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Inflation pressure mounts as prices leap 2.6% in Aug

Apartment complexes are seen from Namsan, Seoul. (Yonhap)
Apartment complexes are seen from Namsan, Seoul. (Yonhap)


Consumer inflation rose 2.6 percent last month, staying above 2 percent for the fifth month in a row, on the back of higher agricultural product and international crude oil prices, Statistics Korea reported Thursday.

It is the first time since 2017 that consumer inflation has remained above 2 percent for five consecutive months.

Core inflation, which excludes volatile food and oil prices, rose 1.3 percent last month from a year earlier.

Given that the government plans to dole out 11 trillion won ($9.49 billion) in cash handouts to more than 20 million households starting this month, it appears that the Bank of Korea’s goal of limiting the annual rate of inflation to 2 percent will be hard to achieve.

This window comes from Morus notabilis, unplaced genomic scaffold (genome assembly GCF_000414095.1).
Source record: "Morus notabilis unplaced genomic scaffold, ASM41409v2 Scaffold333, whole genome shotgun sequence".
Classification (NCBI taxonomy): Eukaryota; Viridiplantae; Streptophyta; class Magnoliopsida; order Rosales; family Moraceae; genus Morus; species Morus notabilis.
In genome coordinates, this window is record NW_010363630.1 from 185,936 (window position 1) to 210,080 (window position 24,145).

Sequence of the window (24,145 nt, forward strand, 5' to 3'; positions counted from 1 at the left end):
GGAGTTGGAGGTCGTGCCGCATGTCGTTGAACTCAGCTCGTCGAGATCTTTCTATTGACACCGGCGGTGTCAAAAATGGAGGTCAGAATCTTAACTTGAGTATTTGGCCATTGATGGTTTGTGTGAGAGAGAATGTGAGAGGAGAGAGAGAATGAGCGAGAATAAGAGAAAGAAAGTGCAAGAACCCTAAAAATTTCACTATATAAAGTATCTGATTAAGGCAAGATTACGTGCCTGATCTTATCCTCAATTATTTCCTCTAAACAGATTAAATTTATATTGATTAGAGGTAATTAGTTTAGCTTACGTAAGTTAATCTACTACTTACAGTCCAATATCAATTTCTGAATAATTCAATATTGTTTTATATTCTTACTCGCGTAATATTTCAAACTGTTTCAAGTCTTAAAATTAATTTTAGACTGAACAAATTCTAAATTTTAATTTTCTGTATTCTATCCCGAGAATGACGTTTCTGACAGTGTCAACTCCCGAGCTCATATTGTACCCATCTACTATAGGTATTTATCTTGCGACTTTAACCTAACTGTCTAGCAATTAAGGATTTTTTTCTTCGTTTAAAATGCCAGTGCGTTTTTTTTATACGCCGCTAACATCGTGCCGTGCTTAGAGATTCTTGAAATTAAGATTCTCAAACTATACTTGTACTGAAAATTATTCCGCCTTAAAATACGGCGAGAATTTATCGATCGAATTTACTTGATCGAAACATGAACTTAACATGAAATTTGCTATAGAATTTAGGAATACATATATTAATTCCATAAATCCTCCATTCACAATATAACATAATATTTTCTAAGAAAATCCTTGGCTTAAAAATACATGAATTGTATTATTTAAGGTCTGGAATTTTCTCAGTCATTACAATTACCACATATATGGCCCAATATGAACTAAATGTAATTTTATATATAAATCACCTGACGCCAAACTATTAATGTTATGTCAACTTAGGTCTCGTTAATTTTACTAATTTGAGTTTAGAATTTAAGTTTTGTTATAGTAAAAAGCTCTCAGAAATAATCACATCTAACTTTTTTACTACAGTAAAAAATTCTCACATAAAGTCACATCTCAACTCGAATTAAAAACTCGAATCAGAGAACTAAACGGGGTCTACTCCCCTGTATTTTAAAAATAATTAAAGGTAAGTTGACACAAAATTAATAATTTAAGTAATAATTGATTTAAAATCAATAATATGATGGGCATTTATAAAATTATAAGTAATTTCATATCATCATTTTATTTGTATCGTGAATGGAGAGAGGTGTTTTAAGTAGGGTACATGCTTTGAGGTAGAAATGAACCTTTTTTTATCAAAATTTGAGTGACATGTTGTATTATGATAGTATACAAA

“While the upward pressure on the demand side has increased as the economy is recovering, factors such as agricultural, livestock and fishery products and international oil prices have risen more than expected,” Eo Woon-sun, a senior Statistics Korea official, told reporters.

The breakdown of data showed the cost of agricultural, livestock and fisheries products surged 7.8 percent on-year due to a prolonged monsoon season.

The cost of industrial products rose 3.2 percent, showing the highest growth since May 2012. Prices of gasoline, diesel and liquefied petroleum gas for vehicles surged 20.8 percent, 23.5 percent and 25.3 percent, respectively.

Home prices increased 1.6 percent last month, marking the 16th straight month of upward movement despite government measures to cool down the market.

First Vice Finance Minister Lee Eog-won pointed out that downside factors, such as a better balance between supply and demand for agricultural products, coexisted with upside factors such as increased demand during the Sept. 18-22 Chuseok holiday as well as the autumn rainy season and typhoons, to create uncertainty for September’s inflation forecast.

“If necessary, we will respond immediately, such as by devising a plan to supply additional agricultural and livestock and fishery products,” Lee said.

By Park Han-na (hnpark@heraldcorp.com)
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